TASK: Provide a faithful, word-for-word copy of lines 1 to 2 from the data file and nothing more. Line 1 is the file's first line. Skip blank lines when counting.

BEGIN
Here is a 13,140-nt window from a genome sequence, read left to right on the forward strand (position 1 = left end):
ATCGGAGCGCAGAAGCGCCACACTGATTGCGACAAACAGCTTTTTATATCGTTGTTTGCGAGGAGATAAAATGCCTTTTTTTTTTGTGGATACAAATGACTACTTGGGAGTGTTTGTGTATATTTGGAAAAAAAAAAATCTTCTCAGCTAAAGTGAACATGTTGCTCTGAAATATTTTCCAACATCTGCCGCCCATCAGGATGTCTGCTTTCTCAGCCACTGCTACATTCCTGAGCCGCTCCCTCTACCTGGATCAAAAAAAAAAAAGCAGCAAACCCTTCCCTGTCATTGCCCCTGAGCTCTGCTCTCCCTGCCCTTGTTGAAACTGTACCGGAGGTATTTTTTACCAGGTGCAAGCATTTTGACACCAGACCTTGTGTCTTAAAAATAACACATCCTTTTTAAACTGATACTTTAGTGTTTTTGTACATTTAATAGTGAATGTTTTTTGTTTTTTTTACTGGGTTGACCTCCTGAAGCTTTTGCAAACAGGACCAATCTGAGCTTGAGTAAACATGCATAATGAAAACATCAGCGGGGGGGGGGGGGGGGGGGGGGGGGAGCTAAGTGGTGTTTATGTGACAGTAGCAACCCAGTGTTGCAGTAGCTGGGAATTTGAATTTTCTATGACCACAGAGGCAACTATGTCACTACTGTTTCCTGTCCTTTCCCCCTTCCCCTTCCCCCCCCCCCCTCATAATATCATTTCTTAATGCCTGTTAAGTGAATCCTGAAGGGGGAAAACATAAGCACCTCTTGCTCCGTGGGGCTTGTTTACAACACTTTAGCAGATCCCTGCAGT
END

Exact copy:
Here is a 13,140-nt window from a genome sequence, read left to right on the forward strand (position 1 = left end):
ATCGGAGCGCAGAAGCGCCACACTGATTGCGACAAACAGCTTTTTATATCGTTGTTTGCGAGGAGATAAAATGCCTTTTTTTTTTGTGGATACAAATGACTACTTGGGAGTGTTTGTGTATATTTGGAAAAAAAAAAATCTTCTCAGCTAAAGTGAACATGTTGCTCTGAAATATTTTCCAACATCTGCCGCCCATCAGGATGTCTGCTTTCTCAGCCACTGCTACATTCCTGAGCCGCTCCCTCTACCTGGATCAAAAAAAAAAAAGCAGCAAACCCTTCCCTGTCATTGCCCCTGAGCTCTGCTCTCCCTGCCCTTGTTGAAACTGTACCGGAGGTATTTTTTACCAGGTGCAAGCATTTTGACACCAGACCTTGTGTCTTAAAAATAACACATCCTTTTTAAACTGATACTTTAGTGTTTTTGTACATTTAATAGTGAATGTTTTTTGTTTTTTTTACTGGGTTGACCTCCTGAAGCTTTTGCAAACAGGACCAATCTGAGCTTGAGTAAACATGCATAATGAAAACATCAGCGGGGGGGGGGGGGGGGGGGGGGGGGAGCTAAGTGGTGTTTATGTGACAGTAGCAACCCAGTGTTGCAGTAGCTGGGAATTTGAATTTTCTATGACCACAGAGGCAACTATGTCACTACTGTTTCCTGTCCTTTCCCCCTTCCCCTTCCCCCCCCCCCCTCATAATATCATTTCTTAATGCCTGTTAAGTGAATCCTGAAGGGGGAAAACATAAGCACCTCTTGCTCCGTGGGGCTTGTTTACAACACTTTAGCAGATCCCTGCAGT